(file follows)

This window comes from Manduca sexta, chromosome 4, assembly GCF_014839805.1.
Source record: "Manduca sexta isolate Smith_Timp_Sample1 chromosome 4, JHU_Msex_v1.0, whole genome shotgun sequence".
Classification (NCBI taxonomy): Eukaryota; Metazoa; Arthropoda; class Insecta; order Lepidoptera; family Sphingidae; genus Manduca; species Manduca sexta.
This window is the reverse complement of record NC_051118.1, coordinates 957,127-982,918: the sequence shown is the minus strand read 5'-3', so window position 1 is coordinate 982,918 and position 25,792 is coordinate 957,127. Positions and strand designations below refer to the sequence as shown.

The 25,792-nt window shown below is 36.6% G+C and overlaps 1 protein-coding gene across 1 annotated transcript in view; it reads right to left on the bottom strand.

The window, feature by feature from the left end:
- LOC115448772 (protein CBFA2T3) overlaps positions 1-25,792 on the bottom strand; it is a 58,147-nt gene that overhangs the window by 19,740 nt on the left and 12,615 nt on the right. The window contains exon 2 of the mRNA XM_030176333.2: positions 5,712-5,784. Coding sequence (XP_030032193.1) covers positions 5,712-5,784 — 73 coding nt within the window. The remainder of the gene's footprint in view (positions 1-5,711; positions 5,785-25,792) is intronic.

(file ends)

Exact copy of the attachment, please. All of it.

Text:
This window comes from Manduca sexta, chromosome 4, assembly GCF_014839805.1.
Source record: "Manduca sexta isolate Smith_Timp_Sample1 chromosome 4, JHU_Msex_v1.0, whole genome shotgun sequence".
Classification (NCBI taxonomy): Eukaryota; Metazoa; Arthropoda; class Insecta; order Lepidoptera; family Sphingidae; genus Manduca; species Manduca sexta.
This window is the reverse complement of record NC_051118.1, coordinates 957,127-982,918: the sequence shown is the minus strand read 5'-3', so window position 1 is coordinate 982,918 and position 25,792 is coordinate 957,127. Positions and strand designations below refer to the sequence as shown.

The 25,792-nt window shown below is 36.6% G+C and overlaps 1 protein-coding gene across 1 annotated transcript in view; it reads right to left on the bottom strand.

The window, feature by feature from the left end:
- LOC115448772 (protein CBFA2T3) overlaps positions 1-25,792 on the bottom strand; it is a 58,147-nt gene that overhangs the window by 19,740 nt on the left and 12,615 nt on the right. The window contains exon 2 of the mRNA XM_030176333.2: positions 5,712-5,784. Coding sequence (XP_030032193.1) covers positions 5,712-5,784 — 73 coding nt within the window. The remainder of the gene's footprint in view (positions 1-5,711; positions 5,785-25,792) is intronic.